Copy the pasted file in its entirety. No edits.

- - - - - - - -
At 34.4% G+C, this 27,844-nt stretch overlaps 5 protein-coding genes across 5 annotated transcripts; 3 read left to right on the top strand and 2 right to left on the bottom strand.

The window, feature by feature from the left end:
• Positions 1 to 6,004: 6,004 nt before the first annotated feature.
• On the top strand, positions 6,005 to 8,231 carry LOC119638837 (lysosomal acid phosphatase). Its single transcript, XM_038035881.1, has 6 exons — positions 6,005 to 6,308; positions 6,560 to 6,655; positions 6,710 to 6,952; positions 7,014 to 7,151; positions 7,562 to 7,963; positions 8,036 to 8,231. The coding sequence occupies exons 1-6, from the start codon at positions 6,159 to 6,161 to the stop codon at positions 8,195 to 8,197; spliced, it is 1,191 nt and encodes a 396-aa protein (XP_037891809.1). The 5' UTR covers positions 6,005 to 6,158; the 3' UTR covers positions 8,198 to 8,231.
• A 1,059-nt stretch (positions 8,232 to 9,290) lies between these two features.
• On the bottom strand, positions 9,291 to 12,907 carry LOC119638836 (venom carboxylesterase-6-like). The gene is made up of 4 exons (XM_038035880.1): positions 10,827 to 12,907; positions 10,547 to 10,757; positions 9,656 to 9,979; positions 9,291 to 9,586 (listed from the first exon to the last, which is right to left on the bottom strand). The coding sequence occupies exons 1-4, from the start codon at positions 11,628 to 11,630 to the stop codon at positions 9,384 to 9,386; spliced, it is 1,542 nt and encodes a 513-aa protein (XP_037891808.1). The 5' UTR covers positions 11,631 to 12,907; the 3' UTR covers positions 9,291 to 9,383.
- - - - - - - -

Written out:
At 34.4% G+C, this 27,844-nt stretch overlaps 5 protein-coding genes across 5 annotated transcripts; 3 read left to right on the top strand and 2 right to left on the bottom strand.

The window, feature by feature from the left end:
• Positions 1 to 6,004: 6,004 nt before the first annotated feature.
• On the top strand, positions 6,005 to 8,231 carry LOC119638837 (lysosomal acid phosphatase). Its single transcript, XM_038035881.1, has 6 exons — positions 6,005 to 6,308; positions 6,560 to 6,655; positions 6,710 to 6,952; positions 7,014 to 7,151; positions 7,562 to 7,963; positions 8,036 to 8,231. The coding sequence occupies exons 1-6, from the start codon at positions 6,159 to 6,161 to the stop codon at positions 8,195 to 8,197; spliced, it is 1,191 nt and encodes a 396-aa protein (XP_037891809.1). The 5' UTR covers positions 6,005 to 6,158; the 3' UTR covers positions 8,198 to 8,231.
• A 1,059-nt stretch (positions 8,232 to 9,290) lies between these two features.
• On the bottom strand, positions 9,291 to 12,907 carry LOC119638836 (venom carboxylesterase-6-like). The gene is made up of 4 exons (XM_038035880.1): positions 10,827 to 12,907; positions 10,547 to 10,757; positions 9,656 to 9,979; positions 9,291 to 9,586 (listed from the first exon to the last, which is right to left on the bottom strand). The coding sequence occupies exons 1-4, from the start codon at positions 11,628 to 11,630 to the stop codon at positions 9,384 to 9,386; spliced, it is 1,542 nt and encodes a 513-aa protein (XP_037891808.1). The 5' UTR covers positions 11,631 to 12,907; the 3' UTR covers positions 9,291 to 9,383.